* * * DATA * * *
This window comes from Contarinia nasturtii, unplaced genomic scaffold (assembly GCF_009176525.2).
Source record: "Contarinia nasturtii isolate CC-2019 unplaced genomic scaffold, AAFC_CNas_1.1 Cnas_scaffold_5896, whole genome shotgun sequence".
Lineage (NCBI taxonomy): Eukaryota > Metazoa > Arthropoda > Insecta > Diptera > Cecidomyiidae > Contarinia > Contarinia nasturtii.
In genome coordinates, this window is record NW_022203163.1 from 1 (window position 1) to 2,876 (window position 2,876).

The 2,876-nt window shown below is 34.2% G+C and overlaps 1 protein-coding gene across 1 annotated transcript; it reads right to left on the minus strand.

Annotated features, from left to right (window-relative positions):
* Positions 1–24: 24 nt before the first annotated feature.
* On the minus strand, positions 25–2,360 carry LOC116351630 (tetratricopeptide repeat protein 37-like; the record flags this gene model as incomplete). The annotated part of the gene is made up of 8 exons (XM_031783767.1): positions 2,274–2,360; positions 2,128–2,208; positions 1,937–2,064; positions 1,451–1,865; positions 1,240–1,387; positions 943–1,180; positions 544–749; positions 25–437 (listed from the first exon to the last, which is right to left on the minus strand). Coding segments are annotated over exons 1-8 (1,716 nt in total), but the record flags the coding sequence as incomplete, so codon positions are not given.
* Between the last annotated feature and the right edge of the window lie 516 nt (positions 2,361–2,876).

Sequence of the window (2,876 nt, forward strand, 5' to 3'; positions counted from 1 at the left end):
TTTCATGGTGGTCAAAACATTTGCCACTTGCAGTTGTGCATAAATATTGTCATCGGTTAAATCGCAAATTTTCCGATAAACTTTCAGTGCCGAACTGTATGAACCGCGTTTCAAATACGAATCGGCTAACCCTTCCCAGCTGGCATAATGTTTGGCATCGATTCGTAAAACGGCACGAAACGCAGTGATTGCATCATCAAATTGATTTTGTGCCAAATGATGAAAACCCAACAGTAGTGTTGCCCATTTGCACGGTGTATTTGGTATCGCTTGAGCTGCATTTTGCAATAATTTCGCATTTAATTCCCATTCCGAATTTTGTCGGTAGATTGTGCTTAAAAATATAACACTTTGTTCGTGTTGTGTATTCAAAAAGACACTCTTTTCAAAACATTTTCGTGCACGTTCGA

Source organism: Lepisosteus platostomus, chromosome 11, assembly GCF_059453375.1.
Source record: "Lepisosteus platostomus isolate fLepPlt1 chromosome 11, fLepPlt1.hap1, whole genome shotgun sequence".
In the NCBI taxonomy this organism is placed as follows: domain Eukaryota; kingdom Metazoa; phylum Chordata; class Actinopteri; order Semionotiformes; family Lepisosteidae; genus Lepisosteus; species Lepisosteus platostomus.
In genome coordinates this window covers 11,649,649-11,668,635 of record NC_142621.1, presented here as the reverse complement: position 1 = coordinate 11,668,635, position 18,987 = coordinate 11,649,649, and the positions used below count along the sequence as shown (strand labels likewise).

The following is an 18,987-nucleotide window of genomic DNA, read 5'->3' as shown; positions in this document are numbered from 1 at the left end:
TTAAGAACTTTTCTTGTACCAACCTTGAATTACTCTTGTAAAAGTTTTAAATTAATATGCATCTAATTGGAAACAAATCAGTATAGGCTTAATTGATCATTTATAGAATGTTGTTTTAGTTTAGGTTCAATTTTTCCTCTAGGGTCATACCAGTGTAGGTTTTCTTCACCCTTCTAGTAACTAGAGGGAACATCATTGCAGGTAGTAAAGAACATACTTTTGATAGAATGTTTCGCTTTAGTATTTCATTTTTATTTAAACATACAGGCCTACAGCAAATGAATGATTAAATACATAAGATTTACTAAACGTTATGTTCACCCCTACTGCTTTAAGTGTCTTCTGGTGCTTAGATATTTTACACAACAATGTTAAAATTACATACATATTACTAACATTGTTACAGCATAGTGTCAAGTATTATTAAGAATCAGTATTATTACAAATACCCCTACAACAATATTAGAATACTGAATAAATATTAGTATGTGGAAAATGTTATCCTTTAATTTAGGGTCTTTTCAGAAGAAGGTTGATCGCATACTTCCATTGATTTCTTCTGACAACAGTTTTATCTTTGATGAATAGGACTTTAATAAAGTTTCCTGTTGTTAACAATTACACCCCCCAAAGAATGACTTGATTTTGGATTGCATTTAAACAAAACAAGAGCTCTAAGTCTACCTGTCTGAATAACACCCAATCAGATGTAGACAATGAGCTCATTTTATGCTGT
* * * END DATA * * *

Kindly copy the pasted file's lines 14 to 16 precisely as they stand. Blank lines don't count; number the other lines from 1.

In the NCBI taxonomy this organism is placed as follows: domain Eukaryota; kingdom Metazoa; phylum Chordata; class Actinopteri; order Semionotiformes; family Lepisosteidae; genus Lepisosteus; species Lepisosteus platostomus.
In genome coordinates this window covers 11,649,649-11,668,635 of record NC_142621.1, presented here as the reverse complement: position 1 = coordinate 11,668,635, position 18,987 = coordinate 11,649,649, and the positions used below count along the sequence as shown (strand labels likewise).

The following is an 18,987-nucleotide window of genomic DNA, read 5'->3' as shown; positions in this document are numbered from 1 at the left end: